Record-keeping for a patient complication used by Medicare to determine how much hospitals get reimbursed is not comprehensive or accurate, undermining the policy's value, a new study suggests.

In an effort to get more for their money, the Centers for Medicare & Medicaid Services (CMS) - as well as some individual insurance companies - don't reimburse hospitals for certain conditions listed on billing records that are costly and believed to be preventable.

One such example is urinary tract infections (UTIs) acquired in the hospital as a result of using a urinary catheter.

Such complications are "very common," according to study author Dr. Jennifer Meddings, from the University of Michigan in Ann Arbor - and at least on the surface, penalizing hospitals by not reimbursing them seems like a good idea.

The problem, she said, is that while the particular nature of a UTI - such as whether it happened in the hospital - shows up on a patient's medical record, it doesn't always make it into the billing information used by CMS to allocate payments.

"If you just looked at the billing data, you would already think that hospitals are doing a great job to prevent this complication," Meddings told Reuters Health.

She said the policy may penalize hospitals that are getting more information into the billing records.

"Their data gets translated into higher rates (of hospital-acquired UTIs) in their claims data, so they look like a bad hospital," Meddings said. "You certainly don't want to discourage hospitals from documenting well."

She and her colleagues used data from 96 hospitals in Michigan to determine how often different types of UTIs were listed in patient billing codes in 2007 and 2009. The CMS non-reimbursement policy went into effect in 2008.

Their records included close to 800,000 patients each year who stayed in the hospital at least two days.

The researchers found that UTIs were common in the billing records - about one in ten patients had one - but very few of those were listed as related to catheter use. There were only 25 cases in 2009 in which hospitals were reimbursed less than they would have been because of hospital-acquired UTIs related to catheters, Meddings and her team wrote this week in the Annals of Internal Medicine.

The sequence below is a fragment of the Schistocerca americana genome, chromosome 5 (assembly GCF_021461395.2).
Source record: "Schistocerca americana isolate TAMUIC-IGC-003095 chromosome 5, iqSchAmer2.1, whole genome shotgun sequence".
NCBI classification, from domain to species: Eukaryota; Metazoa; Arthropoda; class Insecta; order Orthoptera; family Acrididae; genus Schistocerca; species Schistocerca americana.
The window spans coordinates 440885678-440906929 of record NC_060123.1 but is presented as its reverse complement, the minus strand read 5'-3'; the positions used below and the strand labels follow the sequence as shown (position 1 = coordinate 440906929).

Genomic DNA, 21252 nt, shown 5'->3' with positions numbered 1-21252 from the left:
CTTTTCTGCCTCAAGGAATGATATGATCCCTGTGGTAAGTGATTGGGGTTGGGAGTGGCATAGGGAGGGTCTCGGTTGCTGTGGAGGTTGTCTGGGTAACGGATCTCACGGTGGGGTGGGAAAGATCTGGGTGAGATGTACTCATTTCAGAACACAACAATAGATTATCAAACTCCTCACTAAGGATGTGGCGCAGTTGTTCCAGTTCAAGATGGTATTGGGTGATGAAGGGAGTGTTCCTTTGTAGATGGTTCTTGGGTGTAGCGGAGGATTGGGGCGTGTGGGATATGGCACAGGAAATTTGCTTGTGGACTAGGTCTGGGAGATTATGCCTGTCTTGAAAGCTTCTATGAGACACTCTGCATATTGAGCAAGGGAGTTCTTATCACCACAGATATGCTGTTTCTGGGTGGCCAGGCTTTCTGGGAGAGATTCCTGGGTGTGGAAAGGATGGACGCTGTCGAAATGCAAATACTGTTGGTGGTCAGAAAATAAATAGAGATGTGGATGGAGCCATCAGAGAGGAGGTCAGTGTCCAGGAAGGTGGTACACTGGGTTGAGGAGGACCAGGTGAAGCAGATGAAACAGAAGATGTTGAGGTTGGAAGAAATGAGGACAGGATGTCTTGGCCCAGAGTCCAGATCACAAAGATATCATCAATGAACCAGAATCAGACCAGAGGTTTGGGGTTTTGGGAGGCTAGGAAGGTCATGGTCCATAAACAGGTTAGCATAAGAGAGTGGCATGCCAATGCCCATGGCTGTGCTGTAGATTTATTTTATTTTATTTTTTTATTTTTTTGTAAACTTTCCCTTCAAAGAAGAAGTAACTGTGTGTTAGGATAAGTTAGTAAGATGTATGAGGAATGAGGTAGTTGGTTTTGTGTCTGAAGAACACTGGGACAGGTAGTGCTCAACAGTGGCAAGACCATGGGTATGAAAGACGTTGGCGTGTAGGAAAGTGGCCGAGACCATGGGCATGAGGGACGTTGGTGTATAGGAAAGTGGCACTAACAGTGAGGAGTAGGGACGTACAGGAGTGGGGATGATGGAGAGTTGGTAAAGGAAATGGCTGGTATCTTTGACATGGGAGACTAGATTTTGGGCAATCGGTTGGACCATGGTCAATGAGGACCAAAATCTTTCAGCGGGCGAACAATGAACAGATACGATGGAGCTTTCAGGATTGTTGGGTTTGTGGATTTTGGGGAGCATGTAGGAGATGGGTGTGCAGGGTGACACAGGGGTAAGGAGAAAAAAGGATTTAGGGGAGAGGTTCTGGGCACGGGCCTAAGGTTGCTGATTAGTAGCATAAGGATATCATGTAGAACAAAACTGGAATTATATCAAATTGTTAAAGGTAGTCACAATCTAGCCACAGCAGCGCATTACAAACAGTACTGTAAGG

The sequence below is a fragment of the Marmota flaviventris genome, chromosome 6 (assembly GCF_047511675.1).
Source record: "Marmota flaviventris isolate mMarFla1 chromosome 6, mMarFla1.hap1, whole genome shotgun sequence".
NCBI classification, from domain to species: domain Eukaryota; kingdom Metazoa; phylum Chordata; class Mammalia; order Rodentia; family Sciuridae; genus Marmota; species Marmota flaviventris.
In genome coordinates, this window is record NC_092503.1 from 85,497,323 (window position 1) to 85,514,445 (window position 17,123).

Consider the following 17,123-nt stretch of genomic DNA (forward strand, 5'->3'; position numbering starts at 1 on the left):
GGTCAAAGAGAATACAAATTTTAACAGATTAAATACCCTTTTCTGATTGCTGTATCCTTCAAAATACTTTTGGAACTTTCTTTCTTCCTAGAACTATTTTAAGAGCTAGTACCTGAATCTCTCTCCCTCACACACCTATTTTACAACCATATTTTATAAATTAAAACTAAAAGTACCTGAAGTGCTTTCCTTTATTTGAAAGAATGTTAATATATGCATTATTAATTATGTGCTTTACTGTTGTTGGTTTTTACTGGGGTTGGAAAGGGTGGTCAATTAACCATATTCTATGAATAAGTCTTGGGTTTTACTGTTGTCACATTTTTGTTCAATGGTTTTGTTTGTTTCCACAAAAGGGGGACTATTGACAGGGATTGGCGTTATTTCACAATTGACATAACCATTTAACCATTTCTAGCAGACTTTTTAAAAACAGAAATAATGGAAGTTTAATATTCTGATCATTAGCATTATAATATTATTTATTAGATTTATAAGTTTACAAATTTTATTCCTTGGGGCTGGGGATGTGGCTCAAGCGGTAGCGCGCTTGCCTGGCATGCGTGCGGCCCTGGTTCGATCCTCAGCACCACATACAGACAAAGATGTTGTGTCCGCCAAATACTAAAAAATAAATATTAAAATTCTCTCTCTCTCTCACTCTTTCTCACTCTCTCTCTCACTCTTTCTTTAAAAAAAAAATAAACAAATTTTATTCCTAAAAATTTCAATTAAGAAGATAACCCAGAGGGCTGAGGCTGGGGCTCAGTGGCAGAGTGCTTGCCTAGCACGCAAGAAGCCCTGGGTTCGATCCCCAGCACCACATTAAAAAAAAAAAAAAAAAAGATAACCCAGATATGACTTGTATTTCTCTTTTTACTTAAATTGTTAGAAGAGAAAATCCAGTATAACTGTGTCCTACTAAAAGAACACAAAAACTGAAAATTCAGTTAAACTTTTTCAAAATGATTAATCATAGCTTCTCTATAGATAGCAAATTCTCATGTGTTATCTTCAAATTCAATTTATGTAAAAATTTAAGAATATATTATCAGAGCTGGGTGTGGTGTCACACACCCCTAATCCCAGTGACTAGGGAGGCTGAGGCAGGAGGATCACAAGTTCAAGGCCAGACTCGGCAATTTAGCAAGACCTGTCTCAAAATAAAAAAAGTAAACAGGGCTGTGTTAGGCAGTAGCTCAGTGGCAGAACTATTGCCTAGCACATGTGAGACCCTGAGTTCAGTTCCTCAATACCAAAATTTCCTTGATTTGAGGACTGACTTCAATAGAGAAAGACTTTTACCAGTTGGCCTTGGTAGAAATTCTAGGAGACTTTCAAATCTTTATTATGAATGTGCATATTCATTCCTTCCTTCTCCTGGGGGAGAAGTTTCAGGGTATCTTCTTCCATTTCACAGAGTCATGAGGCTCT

She said that for a hospital to lose payment for the complication, the billing record must clearly show that a patient got the UTI in the hospital and that it was caused by urinary catheter use. And that level of detail usually isn't there, she added.

One reason may be that nurses are the ones putting in and taking out catheters, so while they may note the cause of a new UTI, doctor's records - which are used for billing - might not.

Urinary catheters can help patients who have a bladder blockage, or those who are both incontinent and have bedsores. But many times they're used unnecessarily because catheters make it easier to care for a patient who is immobile or incontinent, Meddings said. And using a catheter greatly increases the risk that a patient will develop a UTI.

CMS did not provide a response to the study findings before deadline.

Other conditions that aren't reimbursed by CMS include bedsores acquired in the hospital, injuries due to falls there and some other preventable infections. The current study didn't look to see how well any of those are recorded in Medicare billing data.

Another factor used to judge quality and reimbursement that has caused controversy is the rate of patients re-hospitalized within a month of being discharged.

The new research was funded by the Blue Cross Blue Shield of Michigan Foundation.

Dr. Bernard Rosof from North Shore-LIJ Health System in Huntington, New York, who wrote a commentary published with the study, said using data from electronic health records instead of billing records may help ensure that the full picture of preventable complications is clear to CMS.

He agreed with the researchers that the current policy could end up rewarding the wrong hospitals.

"An unintended consequence of basing this strategy on inaccurate data would be to penalize those hospitals that report accurately in their coding and claims database and thus seem to have higher rates of hospital-acquired events than hospitals with rates that are low because of inaccurate data rather than because of excellent performance," Rosof wrote.

The study is published in the Annals of Internal Medicine.